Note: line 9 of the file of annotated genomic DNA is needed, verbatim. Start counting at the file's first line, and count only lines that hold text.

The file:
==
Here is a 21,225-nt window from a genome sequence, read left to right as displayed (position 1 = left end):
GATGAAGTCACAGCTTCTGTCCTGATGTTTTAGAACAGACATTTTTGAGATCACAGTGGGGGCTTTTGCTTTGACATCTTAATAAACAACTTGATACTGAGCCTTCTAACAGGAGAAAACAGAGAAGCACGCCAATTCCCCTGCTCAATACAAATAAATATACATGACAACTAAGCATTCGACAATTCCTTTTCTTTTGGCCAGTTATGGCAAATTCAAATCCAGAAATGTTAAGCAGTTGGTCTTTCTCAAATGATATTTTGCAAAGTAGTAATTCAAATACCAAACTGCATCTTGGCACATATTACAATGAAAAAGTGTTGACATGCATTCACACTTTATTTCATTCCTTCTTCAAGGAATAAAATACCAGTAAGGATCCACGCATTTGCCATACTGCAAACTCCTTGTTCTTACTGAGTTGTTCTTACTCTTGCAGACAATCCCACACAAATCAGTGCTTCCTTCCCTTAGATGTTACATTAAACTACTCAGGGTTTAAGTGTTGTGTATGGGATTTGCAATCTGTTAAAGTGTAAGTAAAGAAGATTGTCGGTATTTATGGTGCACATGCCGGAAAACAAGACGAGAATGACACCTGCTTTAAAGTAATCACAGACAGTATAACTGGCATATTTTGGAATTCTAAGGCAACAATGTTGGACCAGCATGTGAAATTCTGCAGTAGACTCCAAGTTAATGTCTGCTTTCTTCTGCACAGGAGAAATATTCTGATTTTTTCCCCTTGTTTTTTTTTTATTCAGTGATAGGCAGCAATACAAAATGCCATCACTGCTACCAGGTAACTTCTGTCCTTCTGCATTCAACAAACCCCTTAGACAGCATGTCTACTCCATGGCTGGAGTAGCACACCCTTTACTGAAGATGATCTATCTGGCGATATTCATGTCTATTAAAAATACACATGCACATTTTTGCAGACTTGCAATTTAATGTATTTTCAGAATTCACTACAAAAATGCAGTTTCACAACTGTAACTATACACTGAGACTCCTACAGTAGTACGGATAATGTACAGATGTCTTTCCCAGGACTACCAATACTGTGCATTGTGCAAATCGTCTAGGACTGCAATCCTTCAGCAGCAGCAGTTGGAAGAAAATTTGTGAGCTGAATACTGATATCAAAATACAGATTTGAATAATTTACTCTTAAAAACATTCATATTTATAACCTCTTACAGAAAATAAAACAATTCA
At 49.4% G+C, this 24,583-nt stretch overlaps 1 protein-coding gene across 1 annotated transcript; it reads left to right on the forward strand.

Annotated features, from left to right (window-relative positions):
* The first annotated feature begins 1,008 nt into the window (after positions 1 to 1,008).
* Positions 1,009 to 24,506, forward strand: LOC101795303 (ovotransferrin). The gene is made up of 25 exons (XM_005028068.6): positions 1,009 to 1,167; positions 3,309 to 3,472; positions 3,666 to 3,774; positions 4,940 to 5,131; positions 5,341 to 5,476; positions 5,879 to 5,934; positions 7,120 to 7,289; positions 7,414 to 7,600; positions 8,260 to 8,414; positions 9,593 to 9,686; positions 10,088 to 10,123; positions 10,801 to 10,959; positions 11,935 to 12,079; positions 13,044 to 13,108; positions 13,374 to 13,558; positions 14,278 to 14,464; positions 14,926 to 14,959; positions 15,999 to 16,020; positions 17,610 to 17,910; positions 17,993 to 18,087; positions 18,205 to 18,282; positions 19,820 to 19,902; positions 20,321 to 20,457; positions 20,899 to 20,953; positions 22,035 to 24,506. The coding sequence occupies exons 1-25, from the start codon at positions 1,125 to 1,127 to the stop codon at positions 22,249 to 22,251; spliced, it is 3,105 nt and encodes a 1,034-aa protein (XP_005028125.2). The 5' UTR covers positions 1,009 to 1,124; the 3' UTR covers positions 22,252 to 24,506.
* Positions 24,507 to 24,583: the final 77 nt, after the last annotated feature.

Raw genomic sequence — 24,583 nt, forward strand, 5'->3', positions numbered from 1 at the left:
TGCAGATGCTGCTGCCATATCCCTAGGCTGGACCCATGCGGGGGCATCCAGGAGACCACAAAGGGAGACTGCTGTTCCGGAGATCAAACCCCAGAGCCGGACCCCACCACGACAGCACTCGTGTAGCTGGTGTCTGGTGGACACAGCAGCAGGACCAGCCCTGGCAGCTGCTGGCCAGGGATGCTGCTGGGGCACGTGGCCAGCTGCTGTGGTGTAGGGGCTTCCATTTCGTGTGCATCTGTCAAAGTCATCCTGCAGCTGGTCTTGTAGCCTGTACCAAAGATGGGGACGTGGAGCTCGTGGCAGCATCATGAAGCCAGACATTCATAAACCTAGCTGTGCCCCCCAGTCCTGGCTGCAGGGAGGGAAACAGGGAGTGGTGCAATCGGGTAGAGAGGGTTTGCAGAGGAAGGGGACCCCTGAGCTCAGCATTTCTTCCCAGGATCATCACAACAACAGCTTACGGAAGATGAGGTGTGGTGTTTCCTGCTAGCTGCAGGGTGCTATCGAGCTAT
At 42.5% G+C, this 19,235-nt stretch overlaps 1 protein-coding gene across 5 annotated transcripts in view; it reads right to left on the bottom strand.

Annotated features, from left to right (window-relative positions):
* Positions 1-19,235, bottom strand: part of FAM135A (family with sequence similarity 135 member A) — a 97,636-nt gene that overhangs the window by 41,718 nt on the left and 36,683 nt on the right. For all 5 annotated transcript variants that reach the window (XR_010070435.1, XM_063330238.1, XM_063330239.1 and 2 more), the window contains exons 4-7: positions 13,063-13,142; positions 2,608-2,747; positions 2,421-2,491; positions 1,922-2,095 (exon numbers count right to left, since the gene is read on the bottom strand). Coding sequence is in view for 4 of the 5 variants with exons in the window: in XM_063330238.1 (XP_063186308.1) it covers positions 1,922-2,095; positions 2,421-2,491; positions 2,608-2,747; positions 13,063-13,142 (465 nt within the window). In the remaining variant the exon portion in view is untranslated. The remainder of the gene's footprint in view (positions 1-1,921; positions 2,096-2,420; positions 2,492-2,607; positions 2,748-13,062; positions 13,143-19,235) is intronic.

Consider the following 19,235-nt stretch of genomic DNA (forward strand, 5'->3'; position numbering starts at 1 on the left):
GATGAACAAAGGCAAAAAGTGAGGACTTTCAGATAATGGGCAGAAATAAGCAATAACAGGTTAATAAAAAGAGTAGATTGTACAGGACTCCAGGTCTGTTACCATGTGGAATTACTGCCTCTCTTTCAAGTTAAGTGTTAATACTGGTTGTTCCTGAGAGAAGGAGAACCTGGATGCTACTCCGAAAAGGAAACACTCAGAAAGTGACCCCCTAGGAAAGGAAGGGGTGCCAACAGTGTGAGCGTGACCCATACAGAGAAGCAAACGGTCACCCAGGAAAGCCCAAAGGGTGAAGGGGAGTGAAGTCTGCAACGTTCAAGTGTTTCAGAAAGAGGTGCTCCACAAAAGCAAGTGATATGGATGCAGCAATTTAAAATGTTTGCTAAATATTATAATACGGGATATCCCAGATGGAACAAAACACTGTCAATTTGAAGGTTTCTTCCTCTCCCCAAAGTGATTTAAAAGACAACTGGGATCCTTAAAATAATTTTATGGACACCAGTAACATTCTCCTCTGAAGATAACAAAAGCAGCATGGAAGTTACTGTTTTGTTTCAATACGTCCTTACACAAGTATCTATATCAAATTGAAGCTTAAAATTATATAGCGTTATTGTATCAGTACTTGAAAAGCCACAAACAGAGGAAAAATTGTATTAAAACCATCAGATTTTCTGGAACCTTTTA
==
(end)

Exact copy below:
TGCAGATGCTGCTGCCATATCCCTAGGCTGGACCCATGCGGGGGCATCCAGGAGACCACAAAGGGAGACTGCTGTTCCGGAGATCAAACCCCAGAGCCGGACCCCACCACGACAGCACTCGTGTAGCTGGTGTCTGGTGGACACAGCAGCAGGACCAGCCCTGGCAGCTGCTGGCCAGGGATGCTGCTGGGGCACGTGGCCAGCTGCTGTGGTGTAGGGGCTTCCATTTCGTGTGCATCTGTCAAAGTCATCCTGCAGCTGGTCTTGTAGCCTGTACCAAAGATGGGGACGTGGAGCTCGTGGCAGCATCATGAAGCCAGACATTCATAAACCTAGCTGTGCCCCCCAGTCCTGGCTGCAGGGAGGGAAACAGGGAGTGGTGCAATCGGGTAGAGAGGGTTTGCAGAGGAAGGGGACCCCTGAGCTCAGCATTTCTTCCCAGGATCATCACAACAACAGCTTACGGAAGATGAGGTGTGGTGTTTCCTGCTAGCTGCAGGGTGCTATCGAGCTAT